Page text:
Sixty-one-year old Dermot ’Dermo’ Higgins has never been one to shy away from a challenge but his latest “Yesyukon 2023 Adventure” tops all previous escapades!
A retired schoolteacher of 35 years and principal, Dermot has completed his solo, source-to-sea expedition on the River Yukon in Canada and Alaska.
From North Dublin, he has spent most of his life living in Skerries, but on Friday last, August 25, he finally reached the small Yupik town of Emmonak on the Baltic Sea, having paddled a staggering distance of 3,150km from the river’s source, south of Whitehorse in Yukon Territory, Canada.
Dermot believes he is the oldest person in the world and the first Irish person to accomplish this feat. Incredibly, the Dubliner paddled the last leg of the journey with two cracked ribs and in a boat patched up with chewing gum!
Despite having cycled around the world and taken on many other physical challenges over the years, Dermot feels this was the most arduous and his greatest achievement to date.
“I was quite unfit and had never spent any significant time in the wilderness; nor had I ever paddled a Canadian canoe!”
For the early part of the trip, he felt frightened and extremely vulnerable. And he certainly had some hair-raising experiences during his long journey to the Bering Sea from being capsized and flung into the swirling waters during high winds – more than 500m from the shore to being attacked by a grizzly bear.
Fortunately, Dermot had put on his lifejacket before the squalls hit. “The water wasn’t too cold either and I was paddling in the nip save for my life jacket. Otherwise, it would have been all over for me.”
Paddling in the nude was liberating, Dermot said, especially as he was travelling through the wilderness with no fear of prying eyes or causing offense.
And the Dubliner made headlines in Canada along the way when he got up close and personal with a black bear.
“Early on in the Yesyukon adventure, I was trapped in my tent and attacked by a ferocious black bear. I first tried to charm the beast by playing my tin whistle to no effect, and then I shouted and swore at it.”
Unfortunately, the bear charged at Dermot who had no option other but to deploy bear spray. It stopped the bear in its tracks but also knocked out the unfortunate adventurer!
“When I came to, I was covered in vomit and found it difficult to see anything but I knew the bear was gone,” said Dermot. He was so traumatised by the event that he immediately bundled everything into the canoe and paddled 220 km in 26 hours, non- stop to sanctuary in Dawson City. The local press ran a headline “He who swears at bears!”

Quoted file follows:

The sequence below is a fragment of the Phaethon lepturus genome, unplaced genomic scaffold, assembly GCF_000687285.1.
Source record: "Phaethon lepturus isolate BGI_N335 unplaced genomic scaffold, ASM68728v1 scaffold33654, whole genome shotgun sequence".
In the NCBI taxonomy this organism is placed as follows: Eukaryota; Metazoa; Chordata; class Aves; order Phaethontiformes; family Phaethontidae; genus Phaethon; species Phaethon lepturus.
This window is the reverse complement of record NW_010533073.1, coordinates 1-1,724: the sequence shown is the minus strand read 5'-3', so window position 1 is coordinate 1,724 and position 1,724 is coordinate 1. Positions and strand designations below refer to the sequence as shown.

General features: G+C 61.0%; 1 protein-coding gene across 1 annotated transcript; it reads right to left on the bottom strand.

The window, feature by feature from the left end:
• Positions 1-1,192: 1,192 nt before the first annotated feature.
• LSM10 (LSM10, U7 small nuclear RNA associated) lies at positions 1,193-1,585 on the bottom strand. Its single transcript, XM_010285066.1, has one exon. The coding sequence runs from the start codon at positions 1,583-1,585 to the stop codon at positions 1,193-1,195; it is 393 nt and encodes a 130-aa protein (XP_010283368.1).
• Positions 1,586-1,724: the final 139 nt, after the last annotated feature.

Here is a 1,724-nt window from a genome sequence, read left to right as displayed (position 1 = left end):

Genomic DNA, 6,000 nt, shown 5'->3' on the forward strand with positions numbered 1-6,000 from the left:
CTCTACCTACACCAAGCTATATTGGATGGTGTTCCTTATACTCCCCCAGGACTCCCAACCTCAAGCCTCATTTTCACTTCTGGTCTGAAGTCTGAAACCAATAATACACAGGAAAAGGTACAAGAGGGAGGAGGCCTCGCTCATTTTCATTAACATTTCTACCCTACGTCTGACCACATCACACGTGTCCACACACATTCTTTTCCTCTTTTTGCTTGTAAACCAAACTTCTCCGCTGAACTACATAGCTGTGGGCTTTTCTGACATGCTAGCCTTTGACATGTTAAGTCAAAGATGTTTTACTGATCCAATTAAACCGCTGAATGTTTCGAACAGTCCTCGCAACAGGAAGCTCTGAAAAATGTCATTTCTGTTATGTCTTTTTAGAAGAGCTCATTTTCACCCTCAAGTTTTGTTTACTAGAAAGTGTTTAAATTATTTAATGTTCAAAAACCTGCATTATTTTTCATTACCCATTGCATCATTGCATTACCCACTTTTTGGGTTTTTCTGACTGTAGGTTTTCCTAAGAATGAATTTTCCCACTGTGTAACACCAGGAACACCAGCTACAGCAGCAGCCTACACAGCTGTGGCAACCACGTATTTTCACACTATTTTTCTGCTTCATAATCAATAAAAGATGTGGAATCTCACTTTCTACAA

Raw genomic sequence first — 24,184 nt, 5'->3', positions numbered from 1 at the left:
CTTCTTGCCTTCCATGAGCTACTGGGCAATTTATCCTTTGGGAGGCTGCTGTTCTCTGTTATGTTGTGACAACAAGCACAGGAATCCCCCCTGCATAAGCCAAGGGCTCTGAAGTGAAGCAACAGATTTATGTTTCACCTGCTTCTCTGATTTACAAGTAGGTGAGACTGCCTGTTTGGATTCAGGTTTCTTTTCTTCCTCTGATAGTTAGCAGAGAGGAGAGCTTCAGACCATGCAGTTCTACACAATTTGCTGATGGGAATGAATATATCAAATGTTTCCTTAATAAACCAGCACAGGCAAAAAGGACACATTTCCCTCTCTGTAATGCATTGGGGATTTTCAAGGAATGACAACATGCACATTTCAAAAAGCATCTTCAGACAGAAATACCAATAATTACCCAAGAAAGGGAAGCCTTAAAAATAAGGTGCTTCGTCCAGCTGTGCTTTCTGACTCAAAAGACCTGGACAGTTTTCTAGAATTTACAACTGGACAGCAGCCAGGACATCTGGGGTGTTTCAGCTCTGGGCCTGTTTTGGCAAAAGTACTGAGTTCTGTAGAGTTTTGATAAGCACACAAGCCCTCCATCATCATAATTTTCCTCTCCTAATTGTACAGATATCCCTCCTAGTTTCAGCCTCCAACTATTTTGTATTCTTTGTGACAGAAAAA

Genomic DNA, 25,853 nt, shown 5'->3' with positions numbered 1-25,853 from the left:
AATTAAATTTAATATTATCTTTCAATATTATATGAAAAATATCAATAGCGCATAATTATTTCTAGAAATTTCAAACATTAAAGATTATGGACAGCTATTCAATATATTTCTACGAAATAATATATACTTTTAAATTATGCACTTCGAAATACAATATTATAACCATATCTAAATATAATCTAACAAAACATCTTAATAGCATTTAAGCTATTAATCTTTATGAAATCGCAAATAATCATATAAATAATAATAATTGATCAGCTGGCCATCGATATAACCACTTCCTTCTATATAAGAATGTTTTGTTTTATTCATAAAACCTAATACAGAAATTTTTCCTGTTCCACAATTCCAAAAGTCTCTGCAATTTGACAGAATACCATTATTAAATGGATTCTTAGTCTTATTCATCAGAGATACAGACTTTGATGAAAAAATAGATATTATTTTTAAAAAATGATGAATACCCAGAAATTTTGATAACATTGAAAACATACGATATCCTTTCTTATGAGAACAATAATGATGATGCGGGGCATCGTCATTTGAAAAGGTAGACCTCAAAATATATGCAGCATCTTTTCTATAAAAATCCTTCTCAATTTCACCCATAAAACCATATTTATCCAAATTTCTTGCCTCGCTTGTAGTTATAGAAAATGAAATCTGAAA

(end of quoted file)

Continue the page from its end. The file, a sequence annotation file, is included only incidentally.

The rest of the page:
At that point, he’d decided to quit but fortunately, friends and family members encouraged him to keep going.
Despite the difficulties he encountered, Dermot firmly believes that the three million paddle strokes, the pain and the loneliness were well worth the effort.
He felt the adventure was so good for his mental wellbeing and he learnt much about himself and the wilds. Among the sights he experienced was a moose swimming with her calf across the river at dawn, a golden eagle swooping down to catch a fish in its talons, metres from his canoe and huge grizzlies prowling along the riverbank as he paddled by.
However, of all his experiences, it was his encounters with the native people, in particular, the Athabascan and Yu’pic peoples of Alaska which made the deepest impression on Dermot. The tremendous generosity, hospitality and kindness shown him was incredible.
“They took me into the bosom of their families and treated me like one of their own.”
For almost a week, Dermot was weather bound and lived with the large extended family Liz and David Fitka in the town of Marshall, 300 km from Emmonak. A terrible tragedy had just befallen this family; their eldest daughter Kimberly O’Domin had intervened to stop a fight and disappeared in very suspicious circumstances. Her body was eventually found 100 miles downriver and the funeral had taken place only days before Dermot’s arrival.
Despite their pain and grief, they gave the Irish traveller sanctuary and support. In Marshall, Dermot sampled seal stew, Eskimo ice cream (made from fish!) to ‘castors’, a medicinal elixer made from the scent glands of the beaver, an amazing cure for toothache.
Dermot was so touched by their kindness that he launched a publicity campaign to aid the family in securing justice for their deceased daughter and Dermot is dedicating the Yesyukon adventure to the memory of Kimberly Fitka O Domin.
When he returns hopefully to Ireland in October 2, he hopes to publish a book entitled “He who swears at bears!” The aim of the book is to tell the story of the Yesyukon adventure and also to encourage ordinary people to move out of their comfort zone by taking on challenges, big or small in the great outdoors.
All profits raised by this publication along with a series of presentations will go to the Irish suicide prevention and counselling service, Pieta which helped him greatly in 2020 when he himself fell into a deep depression and attempted suicide.
“Alaska is amazing, but Ireland is where my heart is and it’s where I want to be, plus I miss my girlfriend Anne. She trades under the name Duchesse so you could say I was dating a French Duchess!”